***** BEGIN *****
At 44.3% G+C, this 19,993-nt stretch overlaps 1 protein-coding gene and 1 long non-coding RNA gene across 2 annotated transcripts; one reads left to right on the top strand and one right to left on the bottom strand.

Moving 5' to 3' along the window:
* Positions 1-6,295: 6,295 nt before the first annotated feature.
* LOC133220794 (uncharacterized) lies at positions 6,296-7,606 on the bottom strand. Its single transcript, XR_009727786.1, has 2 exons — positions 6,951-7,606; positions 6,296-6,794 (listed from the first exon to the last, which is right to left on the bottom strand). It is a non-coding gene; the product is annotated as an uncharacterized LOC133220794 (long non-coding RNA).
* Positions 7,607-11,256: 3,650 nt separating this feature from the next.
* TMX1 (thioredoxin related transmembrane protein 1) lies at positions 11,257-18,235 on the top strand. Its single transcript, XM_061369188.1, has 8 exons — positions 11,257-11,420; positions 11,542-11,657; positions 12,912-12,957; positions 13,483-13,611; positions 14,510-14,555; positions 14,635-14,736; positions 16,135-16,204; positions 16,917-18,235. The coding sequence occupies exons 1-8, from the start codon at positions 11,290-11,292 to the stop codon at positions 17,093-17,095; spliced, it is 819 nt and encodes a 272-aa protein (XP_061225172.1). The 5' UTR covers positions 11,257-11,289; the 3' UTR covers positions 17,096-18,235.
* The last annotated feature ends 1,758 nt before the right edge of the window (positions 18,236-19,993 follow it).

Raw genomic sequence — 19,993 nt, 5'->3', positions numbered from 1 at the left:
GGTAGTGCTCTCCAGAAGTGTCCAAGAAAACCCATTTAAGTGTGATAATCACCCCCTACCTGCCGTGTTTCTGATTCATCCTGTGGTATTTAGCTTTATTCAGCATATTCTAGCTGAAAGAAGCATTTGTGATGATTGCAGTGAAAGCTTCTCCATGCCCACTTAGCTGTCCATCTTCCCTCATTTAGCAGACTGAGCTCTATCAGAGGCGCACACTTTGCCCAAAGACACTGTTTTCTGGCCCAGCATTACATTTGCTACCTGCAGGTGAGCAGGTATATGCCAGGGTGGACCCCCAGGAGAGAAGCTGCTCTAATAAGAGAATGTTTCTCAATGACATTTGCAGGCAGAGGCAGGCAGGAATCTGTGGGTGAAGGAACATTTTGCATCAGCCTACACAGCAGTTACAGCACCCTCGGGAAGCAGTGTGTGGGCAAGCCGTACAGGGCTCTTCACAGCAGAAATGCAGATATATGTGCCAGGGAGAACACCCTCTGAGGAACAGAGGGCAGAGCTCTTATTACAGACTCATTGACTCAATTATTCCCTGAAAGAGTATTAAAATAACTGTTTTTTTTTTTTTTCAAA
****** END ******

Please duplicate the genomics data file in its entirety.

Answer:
At 44.3% G+C, this 19,993-nt stretch overlaps 1 protein-coding gene and 1 long non-coding RNA gene across 2 annotated transcripts; one reads left to right on the top strand and one right to left on the bottom strand.

Moving 5' to 3' along the window:
* Positions 1-6,295: 6,295 nt before the first annotated feature.
* LOC133220794 (uncharacterized) lies at positions 6,296-7,606 on the bottom strand. Its single transcript, XR_009727786.1, has 2 exons — positions 6,951-7,606; positions 6,296-6,794 (listed from the first exon to the last, which is right to left on the bottom strand). It is a non-coding gene; the product is annotated as an uncharacterized LOC133220794 (long non-coding RNA).
* Positions 7,607-11,256: 3,650 nt separating this feature from the next.
* TMX1 (thioredoxin related transmembrane protein 1) lies at positions 11,257-18,235 on the top strand. Its single transcript, XM_061369188.1, has 8 exons — positions 11,257-11,420; positions 11,542-11,657; positions 12,912-12,957; positions 13,483-13,611; positions 14,510-14,555; positions 14,635-14,736; positions 16,135-16,204; positions 16,917-18,235. The coding sequence occupies exons 1-8, from the start codon at positions 11,290-11,292 to the stop codon at positions 17,093-17,095; spliced, it is 819 nt and encodes a 272-aa protein (XP_061225172.1). The 5' UTR covers positions 11,257-11,289; the 3' UTR covers positions 17,096-18,235.
* The last annotated feature ends 1,758 nt before the right edge of the window (positions 18,236-19,993 follow it).

Raw genomic sequence — 19,993 nt, 5'->3', positions numbered from 1 at the left:
GGTAGTGCTCTCCAGAAGTGTCCAAGAAAACCCATTTAAGTGTGATAATCACCCCCTACCTGCCGTGTTTCTGATTCATCCTGTGGTATTTAGCTTTATTCAGCATATTCTAGCTGAAAGAAGCATTTGTGATGATTGCAGTGAAAGCTTCTCCATGCCCACTTAGCTGTCCATCTTCCCTCATTTAGCAGACTGAGCTCTATCAGAGGCGCACACTTTGCCCAAAGACACTGTTTTCTGGCCCAGCATTACATTTGCTACCTGCAGGTGAGCAGGTATATGCCAGGGTGGACCCCCAGGAGAGAAGCTGCTCTAATAAGAGAATGTTTCTCAATGACATTTGCAGGCAGAGGCAGGCAGGAATCTGTGGGTGAAGGAACATTTTGCATCAGCCTACACAGCAGTTACAGCACCCTCGGGAAGCAGTGTGTGGGCAAGCCGTACAGGGCTCTTCACAGCAGAAATGCAGATATATGTGCCAGGGAGAACACCCTCTGAGGAACAGAGGGCAGAGCTCTTATTACAGACTCATTGACTCAATTATTCCCTGAAAGAGTATTAAAATAACTGTTTTTTTTTTTTTTCAAA